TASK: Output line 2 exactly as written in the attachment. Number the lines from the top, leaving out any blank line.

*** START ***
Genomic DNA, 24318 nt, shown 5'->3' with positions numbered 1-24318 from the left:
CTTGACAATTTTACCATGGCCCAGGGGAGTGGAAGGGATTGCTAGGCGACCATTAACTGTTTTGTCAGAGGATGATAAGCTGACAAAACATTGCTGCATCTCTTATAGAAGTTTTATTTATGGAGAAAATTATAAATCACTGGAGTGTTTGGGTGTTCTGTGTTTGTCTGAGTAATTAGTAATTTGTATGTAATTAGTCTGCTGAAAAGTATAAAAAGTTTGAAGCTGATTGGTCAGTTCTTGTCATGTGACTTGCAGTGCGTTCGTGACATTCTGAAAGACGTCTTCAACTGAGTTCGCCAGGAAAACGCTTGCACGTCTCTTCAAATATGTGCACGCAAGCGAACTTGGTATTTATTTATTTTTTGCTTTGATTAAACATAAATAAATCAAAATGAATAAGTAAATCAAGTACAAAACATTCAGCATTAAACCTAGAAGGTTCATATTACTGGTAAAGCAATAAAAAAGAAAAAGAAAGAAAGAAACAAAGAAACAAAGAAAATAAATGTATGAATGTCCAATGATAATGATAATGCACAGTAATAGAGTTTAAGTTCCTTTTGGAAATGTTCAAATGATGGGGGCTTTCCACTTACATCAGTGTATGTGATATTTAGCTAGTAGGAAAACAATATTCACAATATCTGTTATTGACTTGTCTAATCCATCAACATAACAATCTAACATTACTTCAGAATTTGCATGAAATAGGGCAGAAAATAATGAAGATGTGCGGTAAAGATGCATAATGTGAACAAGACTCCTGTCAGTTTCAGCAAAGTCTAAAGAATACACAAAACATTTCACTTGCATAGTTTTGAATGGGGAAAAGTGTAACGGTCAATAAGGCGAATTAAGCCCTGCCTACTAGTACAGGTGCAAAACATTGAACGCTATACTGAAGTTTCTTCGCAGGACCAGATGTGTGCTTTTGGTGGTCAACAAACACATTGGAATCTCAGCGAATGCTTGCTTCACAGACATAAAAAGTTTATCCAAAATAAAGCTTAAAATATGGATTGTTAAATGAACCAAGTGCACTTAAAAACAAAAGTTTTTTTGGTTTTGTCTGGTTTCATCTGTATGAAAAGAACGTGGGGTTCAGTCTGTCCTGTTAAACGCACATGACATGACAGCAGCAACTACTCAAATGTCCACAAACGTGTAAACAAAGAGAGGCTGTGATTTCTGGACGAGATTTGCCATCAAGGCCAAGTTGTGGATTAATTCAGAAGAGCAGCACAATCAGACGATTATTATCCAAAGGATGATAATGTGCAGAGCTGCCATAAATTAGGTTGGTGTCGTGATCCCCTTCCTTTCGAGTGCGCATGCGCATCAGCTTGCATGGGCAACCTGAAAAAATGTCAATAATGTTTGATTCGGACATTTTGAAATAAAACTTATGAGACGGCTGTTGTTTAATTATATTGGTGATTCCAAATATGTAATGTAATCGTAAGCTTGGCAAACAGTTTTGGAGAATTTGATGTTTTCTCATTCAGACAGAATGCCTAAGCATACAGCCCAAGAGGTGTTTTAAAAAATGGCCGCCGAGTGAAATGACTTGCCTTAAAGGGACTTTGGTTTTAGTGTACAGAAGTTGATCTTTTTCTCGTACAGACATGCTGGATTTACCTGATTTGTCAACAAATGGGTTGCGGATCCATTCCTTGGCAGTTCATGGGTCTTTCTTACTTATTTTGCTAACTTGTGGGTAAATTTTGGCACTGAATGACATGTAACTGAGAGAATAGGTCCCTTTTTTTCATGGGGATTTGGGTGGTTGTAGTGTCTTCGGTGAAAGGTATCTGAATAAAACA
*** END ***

CTTGACAATTTTACCATGGCCCAGGGGAGTGGAAGGGATTGCTAGGCGACCATTAACTGTTTTGTCAGAGGATGATAAGCTGACAAAACATTGCTGCATCTCTTATAGAAGTTTTATTTATGGAGAAAATTATAAATCACTGGAGTGTTTGGGTGTTCTGTGTTTGTCTGAGTAATTAGTAATTTGTATGTAATTAGTCTGCTGAAAAGTATAAAAAGTTTGAAGCTGATTGGTCAGTTCTTGTCATGTGACTTGCAGTGCGTTCGTGACATTCTGAAAGACGTCTTCAACTGAGTTCGCCAGGAAAACGCTTGCACGTCTCTTCAAATATGTGCACGCAAGCGAACTTGGTATTTATTTATTTTTTGCTTTGATTAAACATAAATAAATCAAAATGAATAAGTAAATCAAGTACAAAACATTCAGCATTAAACCTAGAAGGTTCATATTACTGGTAAAGCAATAAAAAAGAAAAAGAAAGAAAGAAACAAAGAAACAAAGAAAATAAATGTATGAATGTCCAATGATAATGATAATGCACAGTAATAGAGTTTAAGTTCCTTTTGGAAATGTTCAAATGATGGGGGCTTTCCACTTACATCAGTGTATGTGATATTTAGCTAGTAGGAAAACAATATTCACAATATCTGTTATTGACTTGTCTAATCCATCAACATAACAATCTAACATTACTTCAGAATTTGCATGAAATAGGGCAGAAAATAATGAAGATGTGCGGTAAAGATGCATAATGTGAACAAGACTCCTGTCAGTTTCAGCAAAGTCTAAAGAATACACAAAACATTTCACTTGCATAGTTTTGAATGGGGAAAAGTGTAACGGTCAATAAGGCGAATTAAGCCCTGCCTACTAGTACAGGTGCAAAACATTGAACGCTATACTGAAGTTTCTTCGCAGGACCAGATGTGTGCTTTTGGTGGTCAACAAACACATTGGAATCTCAGCGAATGCTTGCTTCACAGACATAAAAAGTTTATCCAAAATAAAGCTTAAAATATGGATTGTTAAATGAACCAAGTGCACTTAAAAACAAAAGTTTTTTTGGTTTTGTCTGGTTTCATCTGTATGAAAAGAACGTGGGGTTCAGTCTGTCCTGTTAAACGCACATGACATGACAGCAGCAACTACTCAAATGTCCACAAACGTGTAAACAAAGAGAGGCTGTGATTTCTGGACGAGATTTGCCATCAAGGCCAAGTTGTGGATTAATTCAGAAGAGCAGCACAATCAGACGATTATTATCCAAAGGATGATAATGTGCAGAGCTGCCATAAATTAGGTTGGTGTCGTGATCCCCTTCCTTTCGAGTGCGCATGCGCATCAGCTTGCATGGGCAACCTGAAAAAATGTCAATAATGTTTGATTCGGACATTTTGAAATAAAACTTATGAGACGGCTGTTGTTTAATTATATTGGTGATTCCAAATATGTAATGTAATCGTAAGCTTGGCAAACAGTTTTGGAGAATTTGATGTTTTCTCATTCAGACAGAATGCCTAAGCATACAGCCCAAGAGGTGTTTTAAAAAATGGCCGCCGAGTGAAATGACTTGCCTTAAAGGGACTTTGGTTTTAGTGTACAGAAGTTGATCTTTTTCTCGTACAGACATGCTGGATTTACCTGATTTGTCAACAAATGGGTTGCGGATCCATTCCTTGGCAGTTCATGGGTCTTTCTTACTTATTTTGCTAACTTGTGGGTAAATTTTGGCACTGAATGACATGTAACTGAGAGAATAGGTCCCTTTTTTTCATGGGGATTTGGGTGGTTGTAGTGTCTTCGGTGAAAGGTATCTGAATAAAACA